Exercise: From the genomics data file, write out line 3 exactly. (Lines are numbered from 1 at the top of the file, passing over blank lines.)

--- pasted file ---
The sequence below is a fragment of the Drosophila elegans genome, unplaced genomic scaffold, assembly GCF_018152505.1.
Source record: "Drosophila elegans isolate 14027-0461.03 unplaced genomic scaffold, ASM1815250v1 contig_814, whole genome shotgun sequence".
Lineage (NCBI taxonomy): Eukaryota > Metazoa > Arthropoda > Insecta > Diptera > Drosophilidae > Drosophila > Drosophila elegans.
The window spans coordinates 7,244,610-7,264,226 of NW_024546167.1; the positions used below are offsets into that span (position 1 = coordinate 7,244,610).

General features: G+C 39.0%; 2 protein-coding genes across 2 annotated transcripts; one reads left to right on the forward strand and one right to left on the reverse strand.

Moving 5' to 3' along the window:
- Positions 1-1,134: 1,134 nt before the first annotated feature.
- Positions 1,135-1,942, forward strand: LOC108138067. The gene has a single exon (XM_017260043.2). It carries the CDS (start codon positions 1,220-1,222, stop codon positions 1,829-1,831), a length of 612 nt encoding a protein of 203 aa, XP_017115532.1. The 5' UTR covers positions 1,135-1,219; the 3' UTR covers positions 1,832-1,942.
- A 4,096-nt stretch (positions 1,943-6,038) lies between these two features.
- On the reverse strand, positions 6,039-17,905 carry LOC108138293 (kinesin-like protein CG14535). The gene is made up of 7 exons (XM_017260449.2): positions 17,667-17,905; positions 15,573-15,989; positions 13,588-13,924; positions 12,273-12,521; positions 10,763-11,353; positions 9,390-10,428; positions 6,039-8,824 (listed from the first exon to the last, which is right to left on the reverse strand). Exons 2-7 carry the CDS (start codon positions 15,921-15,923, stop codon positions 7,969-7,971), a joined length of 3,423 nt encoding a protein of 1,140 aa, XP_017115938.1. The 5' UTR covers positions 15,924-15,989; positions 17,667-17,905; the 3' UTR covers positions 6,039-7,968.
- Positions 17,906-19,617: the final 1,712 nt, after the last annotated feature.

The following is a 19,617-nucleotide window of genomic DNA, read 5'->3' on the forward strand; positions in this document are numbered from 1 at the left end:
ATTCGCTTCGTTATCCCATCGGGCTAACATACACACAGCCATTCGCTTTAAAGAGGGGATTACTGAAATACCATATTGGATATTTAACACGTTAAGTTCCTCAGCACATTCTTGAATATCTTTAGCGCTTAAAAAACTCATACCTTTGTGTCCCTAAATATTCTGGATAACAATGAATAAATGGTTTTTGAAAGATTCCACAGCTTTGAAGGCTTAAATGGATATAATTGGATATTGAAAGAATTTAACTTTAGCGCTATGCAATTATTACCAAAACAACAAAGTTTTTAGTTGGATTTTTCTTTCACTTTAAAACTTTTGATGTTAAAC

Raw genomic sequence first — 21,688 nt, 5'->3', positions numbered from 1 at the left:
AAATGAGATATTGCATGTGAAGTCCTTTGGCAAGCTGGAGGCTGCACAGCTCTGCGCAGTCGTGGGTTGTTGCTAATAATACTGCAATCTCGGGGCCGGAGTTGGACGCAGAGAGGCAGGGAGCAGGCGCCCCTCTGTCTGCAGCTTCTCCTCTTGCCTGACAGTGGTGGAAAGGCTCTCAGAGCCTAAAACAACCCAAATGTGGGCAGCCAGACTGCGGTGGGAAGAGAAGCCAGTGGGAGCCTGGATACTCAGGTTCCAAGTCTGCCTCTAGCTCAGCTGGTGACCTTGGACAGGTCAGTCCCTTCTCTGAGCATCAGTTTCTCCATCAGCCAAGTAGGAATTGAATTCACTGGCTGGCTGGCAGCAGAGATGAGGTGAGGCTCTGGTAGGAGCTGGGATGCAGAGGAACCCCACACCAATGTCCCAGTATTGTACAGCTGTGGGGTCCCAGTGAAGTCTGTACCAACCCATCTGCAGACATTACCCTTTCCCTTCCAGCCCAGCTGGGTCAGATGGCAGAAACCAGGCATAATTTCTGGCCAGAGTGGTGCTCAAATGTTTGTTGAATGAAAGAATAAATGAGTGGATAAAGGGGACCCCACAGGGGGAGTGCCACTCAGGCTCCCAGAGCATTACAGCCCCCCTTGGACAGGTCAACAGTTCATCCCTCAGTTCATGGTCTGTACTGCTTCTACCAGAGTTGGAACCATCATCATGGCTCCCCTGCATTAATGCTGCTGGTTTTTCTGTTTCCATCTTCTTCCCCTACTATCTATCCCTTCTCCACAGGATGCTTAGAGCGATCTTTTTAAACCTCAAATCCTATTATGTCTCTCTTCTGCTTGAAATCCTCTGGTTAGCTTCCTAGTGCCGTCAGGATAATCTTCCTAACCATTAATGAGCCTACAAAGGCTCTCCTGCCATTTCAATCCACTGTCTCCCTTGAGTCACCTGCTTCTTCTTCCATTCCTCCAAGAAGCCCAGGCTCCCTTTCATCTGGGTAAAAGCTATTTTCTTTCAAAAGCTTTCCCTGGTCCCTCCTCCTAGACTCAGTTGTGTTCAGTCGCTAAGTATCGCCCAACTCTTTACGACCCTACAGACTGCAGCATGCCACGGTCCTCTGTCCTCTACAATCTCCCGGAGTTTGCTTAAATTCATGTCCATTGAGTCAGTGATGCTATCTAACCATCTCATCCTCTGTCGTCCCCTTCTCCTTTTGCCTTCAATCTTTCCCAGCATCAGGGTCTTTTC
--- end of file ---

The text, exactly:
Lineage (NCBI taxonomy): Eukaryota > Metazoa > Arthropoda > Insecta > Diptera > Drosophilidae > Drosophila > Drosophila elegans.